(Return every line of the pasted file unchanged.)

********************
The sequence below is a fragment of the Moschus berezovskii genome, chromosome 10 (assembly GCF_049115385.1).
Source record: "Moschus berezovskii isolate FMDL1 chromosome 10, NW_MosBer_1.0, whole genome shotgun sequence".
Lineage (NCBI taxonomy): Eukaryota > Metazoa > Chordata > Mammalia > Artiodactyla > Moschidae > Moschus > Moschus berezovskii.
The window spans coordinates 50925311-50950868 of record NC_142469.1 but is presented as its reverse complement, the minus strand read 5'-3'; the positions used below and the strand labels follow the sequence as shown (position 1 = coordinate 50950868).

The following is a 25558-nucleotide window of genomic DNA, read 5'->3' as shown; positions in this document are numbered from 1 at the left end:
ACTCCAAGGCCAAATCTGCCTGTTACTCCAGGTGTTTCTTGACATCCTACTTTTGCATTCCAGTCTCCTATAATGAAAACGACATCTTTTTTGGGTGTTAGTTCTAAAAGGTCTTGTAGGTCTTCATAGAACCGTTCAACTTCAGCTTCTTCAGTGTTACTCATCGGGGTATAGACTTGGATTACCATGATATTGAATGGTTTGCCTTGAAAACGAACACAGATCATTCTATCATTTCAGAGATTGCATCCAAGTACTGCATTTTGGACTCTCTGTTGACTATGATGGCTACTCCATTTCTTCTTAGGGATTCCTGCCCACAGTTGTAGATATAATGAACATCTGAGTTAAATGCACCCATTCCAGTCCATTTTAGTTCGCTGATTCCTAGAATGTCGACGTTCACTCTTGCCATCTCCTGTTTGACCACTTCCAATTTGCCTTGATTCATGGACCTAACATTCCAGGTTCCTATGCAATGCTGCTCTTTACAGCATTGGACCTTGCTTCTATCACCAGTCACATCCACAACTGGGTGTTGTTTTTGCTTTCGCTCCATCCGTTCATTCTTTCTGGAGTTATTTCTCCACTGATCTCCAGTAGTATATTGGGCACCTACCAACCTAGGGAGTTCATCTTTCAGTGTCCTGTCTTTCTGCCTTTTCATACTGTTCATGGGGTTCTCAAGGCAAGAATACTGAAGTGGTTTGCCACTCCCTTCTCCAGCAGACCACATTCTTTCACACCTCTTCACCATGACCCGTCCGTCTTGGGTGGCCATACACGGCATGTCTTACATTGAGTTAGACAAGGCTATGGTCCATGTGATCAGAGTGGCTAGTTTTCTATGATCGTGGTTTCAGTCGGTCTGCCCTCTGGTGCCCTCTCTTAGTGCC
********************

The sequence below is a fragment of the Moschus berezovskii genome, chromosome 10 (assembly GCF_049115385.1).
Source record: "Moschus berezovskii isolate FMDL1 chromosome 10, NW_MosBer_1.0, whole genome shotgun sequence".
Lineage (NCBI taxonomy): Eukaryota > Metazoa > Chordata > Mammalia > Artiodactyla > Moschidae > Moschus > Moschus berezovskii.
The window spans coordinates 50925311-50950868 of record NC_142469.1 but is presented as its reverse complement, the minus strand read 5'-3'; the positions used below and the strand labels follow the sequence as shown (position 1 = coordinate 50950868).

The following is a 25558-nucleotide window of genomic DNA, read 5'->3' as shown; positions in this document are numbered from 1 at the left end:
ACTCCAAGGCCAAATCTGCCTGTTACTCCAGGTGTTTCTTGACATCCTACTTTTGCATTCCAGTCTCCTATAATGAAAACGACATCTTTTTTGGGTGTTAGTTCTAAAAGGTCTTGTAGGTCTTCATAGAACCGTTCAACTTCAGCTTCTTCAGTGTTACTCATCGGGGTATAGACTTGGATTACCATGATATTGAATGGTTTGCCTTGAAAACGAACACAGATCATTCTATCATTTCAGAGATTGCATCCAAGTACTGCATTTTGGACTCTCTGTTGACTATGATGGCTACTCCATTTCTTCTTAGGGATTCCTGCCCACAGTTGTAGATATAATGAACATCTGAGTTAAATGCACCCATTCCAGTCCATTTTAGTTCGCTGATTCCTAGAATGTCGACGTTCACTCTTGCCATCTCCTGTTTGACCACTTCCAATTTGCCTTGATTCATGGACCTAACATTCCAGGTTCCTATGCAATGCTGCTCTTTACAGCATTGGACCTTGCTTCTATCACCAGTCACATCCACAACTGGGTGTTGTTTTTGCTTTCGCTCCATCCGTTCATTCTTTCTGGAGTTATTTCTCCACTGATCTCCAGTAGTATATTGGGCACCTACCAACCTAGGGAGTTCATCTTTCAGTGTCCTGTCTTTCTGCCTTTTCATACTGTTCATGGGGTTCTCAAGGCAAGAATACTGAAGTGGTTTGCCACTCCCTTCTCCAGCAGACCACATTCTTTCACACCTCTTCACCATGACCCGTCCGTCTTGGGTGGCCATACACGGCATGTCTTACATTGAGTTAGACAAGGCTATGGTCCATGTGATCAGAGTGGCTAGTTTTCTATGATCGTGGTTTCAGTCGGTCTGCCCTCTGGTGCCCTCTCTTAGTGCC